Thursday, May 29, 2014

Fairy Tales, as told by children…

In the Detskii Sad (preschool), it seems like the oldest class (Es group) is always practicing something.  This time, they put on a little show just for the younger classes (Ks group) which was 7 baby goats and the wolf. 

This fairy tale is about a mother goat and 7 kids.  She warns them before she leaves not to open the door to anyone but her, and she sings a special song when she comes back.  The wolf mimics the song, gets the baby goats to open the door, and swallows them.  The mother goat comes back, hears what happened (from the one kid who hid in the stove), and goes to find the wolf.  She tricks the wolf into jumping over a fire some hunters left behind, he bursts open, and all the baby goats jump out.   

This is a very common fairy tale in Russia, you can find it in collections of fairy tales all over.  But in this version, as acted out by the oldest group in the preschool, for the audience of the other preschool classes (and this doting parent), it has a much kinder ending. 

 The baby goats (including E) were really cute.  In this version, the wolf (also played by a kid), puts the baby goats in a sack, and when the mommy goat (played by her class teacher) catches the wolf and demands the baby goats back, the wolf says he just wanted to play, so the goats forgive him for kidnapping them, and they all sing a happy song at the end.  

Little goats helping mommy goat (the teacher).  E has pink dress on:

Little goats playing and having a good time (E in pink on left):

The little house of the goats (only a couple actually fit inside, the others are behind the curtain.

The end, at least of this story

Two admiring audience.  K was sitting with her class in the front row.

Rainy days

This is in the morning when A comes with us to drop off E and K at preschool.  This is the interior hallway down to K's class:

Sunday, May 11, 2014

Tea Party

What the girls did on a day off in May:

The couch belongs to the apartment (don't blame us), but everything else is ours.  Note the cleverly improvised "chairs."  (Thank you Grandma S!)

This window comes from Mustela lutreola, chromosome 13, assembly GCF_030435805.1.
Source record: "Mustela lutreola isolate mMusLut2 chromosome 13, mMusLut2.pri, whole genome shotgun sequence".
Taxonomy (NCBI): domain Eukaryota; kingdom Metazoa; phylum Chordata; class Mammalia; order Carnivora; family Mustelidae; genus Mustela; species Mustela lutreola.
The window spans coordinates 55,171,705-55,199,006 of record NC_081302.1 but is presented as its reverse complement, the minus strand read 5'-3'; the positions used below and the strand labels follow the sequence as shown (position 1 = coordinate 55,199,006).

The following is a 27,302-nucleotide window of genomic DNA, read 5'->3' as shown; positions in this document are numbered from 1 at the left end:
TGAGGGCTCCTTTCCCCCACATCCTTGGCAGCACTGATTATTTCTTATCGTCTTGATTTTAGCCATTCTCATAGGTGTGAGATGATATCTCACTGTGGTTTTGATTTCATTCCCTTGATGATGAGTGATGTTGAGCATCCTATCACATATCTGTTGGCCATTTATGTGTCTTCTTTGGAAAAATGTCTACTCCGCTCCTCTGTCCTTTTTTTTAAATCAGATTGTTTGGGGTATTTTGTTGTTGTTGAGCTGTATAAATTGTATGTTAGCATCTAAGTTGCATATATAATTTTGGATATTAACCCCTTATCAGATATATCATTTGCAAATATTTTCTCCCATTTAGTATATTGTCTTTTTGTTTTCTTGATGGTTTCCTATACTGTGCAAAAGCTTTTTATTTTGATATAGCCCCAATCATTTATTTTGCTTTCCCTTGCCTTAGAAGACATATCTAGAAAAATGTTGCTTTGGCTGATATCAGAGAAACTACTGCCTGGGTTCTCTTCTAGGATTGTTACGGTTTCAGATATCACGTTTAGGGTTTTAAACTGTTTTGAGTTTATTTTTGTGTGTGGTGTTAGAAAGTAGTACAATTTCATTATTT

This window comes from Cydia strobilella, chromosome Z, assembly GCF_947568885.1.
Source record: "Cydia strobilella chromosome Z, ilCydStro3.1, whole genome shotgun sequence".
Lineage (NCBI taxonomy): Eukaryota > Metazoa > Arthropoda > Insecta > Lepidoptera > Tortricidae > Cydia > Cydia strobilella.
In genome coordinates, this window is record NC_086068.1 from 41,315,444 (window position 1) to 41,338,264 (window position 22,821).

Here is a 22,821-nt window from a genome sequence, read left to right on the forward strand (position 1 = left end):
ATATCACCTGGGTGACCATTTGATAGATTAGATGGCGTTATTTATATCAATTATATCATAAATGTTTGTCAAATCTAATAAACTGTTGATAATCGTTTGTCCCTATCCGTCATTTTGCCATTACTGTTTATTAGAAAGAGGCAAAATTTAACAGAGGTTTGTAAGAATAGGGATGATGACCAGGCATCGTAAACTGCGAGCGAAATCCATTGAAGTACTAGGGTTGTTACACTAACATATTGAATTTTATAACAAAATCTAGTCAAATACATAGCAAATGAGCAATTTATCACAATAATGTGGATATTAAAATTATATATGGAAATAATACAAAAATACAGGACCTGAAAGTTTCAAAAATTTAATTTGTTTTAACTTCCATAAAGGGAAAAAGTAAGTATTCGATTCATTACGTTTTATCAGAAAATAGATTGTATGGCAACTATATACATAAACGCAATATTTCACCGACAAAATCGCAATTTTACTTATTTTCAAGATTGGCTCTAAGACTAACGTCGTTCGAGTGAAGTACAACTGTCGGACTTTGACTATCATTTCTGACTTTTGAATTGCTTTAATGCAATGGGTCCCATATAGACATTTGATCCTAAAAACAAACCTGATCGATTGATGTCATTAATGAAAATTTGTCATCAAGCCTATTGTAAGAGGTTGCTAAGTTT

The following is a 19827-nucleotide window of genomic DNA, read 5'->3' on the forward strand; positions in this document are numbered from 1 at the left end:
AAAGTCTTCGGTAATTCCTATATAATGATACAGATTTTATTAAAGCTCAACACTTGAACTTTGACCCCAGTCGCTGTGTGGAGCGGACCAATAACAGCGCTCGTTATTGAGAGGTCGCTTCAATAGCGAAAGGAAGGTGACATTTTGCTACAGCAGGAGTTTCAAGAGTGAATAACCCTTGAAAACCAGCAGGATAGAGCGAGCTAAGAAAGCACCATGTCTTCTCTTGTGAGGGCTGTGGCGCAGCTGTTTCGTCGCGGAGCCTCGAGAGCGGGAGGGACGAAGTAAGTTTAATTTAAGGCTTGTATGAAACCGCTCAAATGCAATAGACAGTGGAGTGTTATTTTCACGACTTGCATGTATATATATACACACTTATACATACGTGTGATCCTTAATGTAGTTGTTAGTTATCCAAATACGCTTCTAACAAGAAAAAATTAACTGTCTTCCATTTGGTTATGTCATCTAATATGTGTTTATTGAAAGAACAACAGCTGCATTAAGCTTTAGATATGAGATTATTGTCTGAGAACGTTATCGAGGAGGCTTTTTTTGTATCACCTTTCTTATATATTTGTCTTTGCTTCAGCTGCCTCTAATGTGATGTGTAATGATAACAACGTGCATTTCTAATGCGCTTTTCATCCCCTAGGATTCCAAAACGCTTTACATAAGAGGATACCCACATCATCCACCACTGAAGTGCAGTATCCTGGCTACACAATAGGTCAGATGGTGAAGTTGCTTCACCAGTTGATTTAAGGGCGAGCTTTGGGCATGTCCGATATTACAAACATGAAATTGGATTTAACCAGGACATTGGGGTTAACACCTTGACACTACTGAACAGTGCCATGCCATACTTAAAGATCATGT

Friday, May 9, 2014

Victory Day Parade (May 9th)

Victory Day, May 9th, is when Russians have a huge parade in every city, plus picnics and night fireworks, to celebrate their victory in WWII, or what the Russians call "Great Patriotic War" (or the "Great War of the Fatherland" might be another translation).  For a long time Soviet leaders used this victory as a justification of the Soviet regime, so for over 60 years, Russians have seen the holiday as a very nationalistic, patriotic event.  Even the most liberal, cosmopolitan Russians can wax highly jingoistic and openly xenophobic on May 9th.

So, as obvious Americans, we stayed home.  We watched the parade on TV.  It is strictly a military parade, not communal or social at all.  Military bands, military units, tanks, lots of parade marching.  No high school bands, no floats, no mayors waving from the back seat of cars.

But the best part was the military plane fly over at the end of the parade.  And, the best part of that, is that our apartment building was directly under the flight path from the air base to Red Square (the center of the festivities and origin of the parade).

So, the concierge of our building opened up the trap door to the roof of the building, where no one is usually allowed except maintenance guys, and we stood on the roof and watched the planes fly over.

Totally awesome.